23. You have great disdain for "Creedal Christianity".
  24. You do not believe in personal sin.
  25. You believe very strongly in "social sin".
  26. For you, God is the experience of transcendence lurking in the hearts of every human being, which is unlocked by the experience of community and transformation.
  27. You are a huge fan of Paul Ricoeur.
  28. You reject the Virgin Birth, because you don't find it "necessary" for your faith.
  29. You are convinced that Jesus had no more awareness of his own divinity than you or I do.
  30. For you, Jesus's divinity consisted in showing humanity that God exists as solidarity with the oppressed and resistance against unjust social structures.
  31. You insist frequently on a "contextual" approach to Scripture, based on "modern scholarship".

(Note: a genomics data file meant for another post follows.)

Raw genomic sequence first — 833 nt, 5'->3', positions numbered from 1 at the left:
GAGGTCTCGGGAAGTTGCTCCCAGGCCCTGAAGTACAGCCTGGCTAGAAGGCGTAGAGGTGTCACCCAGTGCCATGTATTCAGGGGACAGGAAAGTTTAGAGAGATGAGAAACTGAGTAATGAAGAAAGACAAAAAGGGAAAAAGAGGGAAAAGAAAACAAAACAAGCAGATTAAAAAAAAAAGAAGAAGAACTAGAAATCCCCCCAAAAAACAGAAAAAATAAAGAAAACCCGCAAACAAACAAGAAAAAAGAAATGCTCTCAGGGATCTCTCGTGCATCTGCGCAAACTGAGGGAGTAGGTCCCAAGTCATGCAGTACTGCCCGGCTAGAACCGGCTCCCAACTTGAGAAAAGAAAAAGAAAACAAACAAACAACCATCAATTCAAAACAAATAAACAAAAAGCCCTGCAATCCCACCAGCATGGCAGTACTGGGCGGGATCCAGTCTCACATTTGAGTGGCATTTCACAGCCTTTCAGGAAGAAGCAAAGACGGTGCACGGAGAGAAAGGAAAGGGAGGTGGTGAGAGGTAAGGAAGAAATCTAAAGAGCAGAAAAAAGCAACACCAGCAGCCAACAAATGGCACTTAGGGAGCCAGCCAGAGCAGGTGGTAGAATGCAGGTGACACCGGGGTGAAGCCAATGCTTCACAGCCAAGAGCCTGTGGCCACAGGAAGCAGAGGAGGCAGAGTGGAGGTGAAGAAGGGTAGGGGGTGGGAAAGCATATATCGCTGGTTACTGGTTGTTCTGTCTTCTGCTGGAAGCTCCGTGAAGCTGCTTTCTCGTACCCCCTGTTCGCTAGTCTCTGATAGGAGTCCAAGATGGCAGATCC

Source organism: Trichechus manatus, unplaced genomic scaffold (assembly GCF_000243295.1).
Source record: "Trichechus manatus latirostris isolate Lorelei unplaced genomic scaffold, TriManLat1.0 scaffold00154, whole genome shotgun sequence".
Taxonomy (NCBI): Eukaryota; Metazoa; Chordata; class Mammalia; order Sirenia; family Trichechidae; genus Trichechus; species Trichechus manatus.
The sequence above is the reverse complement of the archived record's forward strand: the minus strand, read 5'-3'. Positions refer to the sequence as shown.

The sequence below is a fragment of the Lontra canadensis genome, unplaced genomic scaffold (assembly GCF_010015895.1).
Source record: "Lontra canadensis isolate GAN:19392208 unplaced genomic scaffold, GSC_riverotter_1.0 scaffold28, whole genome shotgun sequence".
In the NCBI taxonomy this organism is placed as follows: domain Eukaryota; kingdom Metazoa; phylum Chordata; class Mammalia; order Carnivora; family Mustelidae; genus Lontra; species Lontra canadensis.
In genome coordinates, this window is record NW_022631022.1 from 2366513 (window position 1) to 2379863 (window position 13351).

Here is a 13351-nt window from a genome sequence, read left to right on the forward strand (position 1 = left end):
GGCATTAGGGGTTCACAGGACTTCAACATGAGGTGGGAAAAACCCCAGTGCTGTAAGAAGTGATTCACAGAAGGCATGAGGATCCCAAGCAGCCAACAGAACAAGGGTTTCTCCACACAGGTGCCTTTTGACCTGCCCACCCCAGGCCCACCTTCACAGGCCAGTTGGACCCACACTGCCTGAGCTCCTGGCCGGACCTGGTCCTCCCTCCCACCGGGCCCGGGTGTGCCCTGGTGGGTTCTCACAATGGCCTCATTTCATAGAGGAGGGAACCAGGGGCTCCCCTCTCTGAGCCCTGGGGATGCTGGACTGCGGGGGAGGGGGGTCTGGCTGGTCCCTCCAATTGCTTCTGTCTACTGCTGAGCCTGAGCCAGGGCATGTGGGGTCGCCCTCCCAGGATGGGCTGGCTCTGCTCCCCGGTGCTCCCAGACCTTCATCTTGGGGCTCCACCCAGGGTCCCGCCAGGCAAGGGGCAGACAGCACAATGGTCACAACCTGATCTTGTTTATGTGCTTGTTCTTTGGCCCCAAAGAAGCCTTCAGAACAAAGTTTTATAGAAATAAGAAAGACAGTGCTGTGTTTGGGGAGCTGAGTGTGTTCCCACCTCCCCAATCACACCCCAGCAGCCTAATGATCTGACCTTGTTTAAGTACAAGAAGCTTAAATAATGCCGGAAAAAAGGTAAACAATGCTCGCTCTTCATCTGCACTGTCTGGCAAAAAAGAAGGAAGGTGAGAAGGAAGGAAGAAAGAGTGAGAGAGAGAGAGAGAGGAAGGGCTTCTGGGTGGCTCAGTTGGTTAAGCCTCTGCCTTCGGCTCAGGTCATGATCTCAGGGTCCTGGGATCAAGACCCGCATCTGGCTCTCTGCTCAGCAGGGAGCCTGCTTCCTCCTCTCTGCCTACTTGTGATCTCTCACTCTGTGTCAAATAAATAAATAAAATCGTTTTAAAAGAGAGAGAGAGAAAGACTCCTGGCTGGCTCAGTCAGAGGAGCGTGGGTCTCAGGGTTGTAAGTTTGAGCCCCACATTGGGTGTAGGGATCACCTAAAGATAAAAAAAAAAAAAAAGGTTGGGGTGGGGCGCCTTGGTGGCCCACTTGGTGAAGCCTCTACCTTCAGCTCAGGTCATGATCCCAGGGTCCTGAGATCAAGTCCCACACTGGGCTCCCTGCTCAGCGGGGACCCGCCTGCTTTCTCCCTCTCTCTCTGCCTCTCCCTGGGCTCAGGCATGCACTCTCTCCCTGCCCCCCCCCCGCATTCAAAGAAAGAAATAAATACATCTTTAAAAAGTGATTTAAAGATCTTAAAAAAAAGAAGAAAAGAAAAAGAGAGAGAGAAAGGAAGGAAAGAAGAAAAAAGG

32. You revere the works of Hans Küng.
  33. You were catechized using Richard McBrien.
  34. You believe that the enduring core of Jesus's message was to have compassion.
  35. You feel personally called to be a prophetic voice within the Church.
  36. You despise bishops as a rule, but in particular cases approve of them.
  37. You find the idea of placing Catholicism above other religions offensive.
  38. In your book, Ratzinger is an evil name.
  39. You believe that Vatican II "changed everything".
  40. The notion that people could still prefer the old mass is incomprehensible to you.
  41. You believe that the Church must grow with humanity, and keep up with the times.
  42. You regularly expect the Church to "change its teachings".
  43. You have a degree in theology from a Jesuit university.
  44. You believe that Confirmation exists so that young people can choose their religion for themselves, and as a marker of their adulthood as Catholics.
  45. Your favorite worship songs include "All are Welcome" and "Gather Us In".
  46. If you believe in an afterlife, you are convinced that everyone but Nazis ends up in heaven.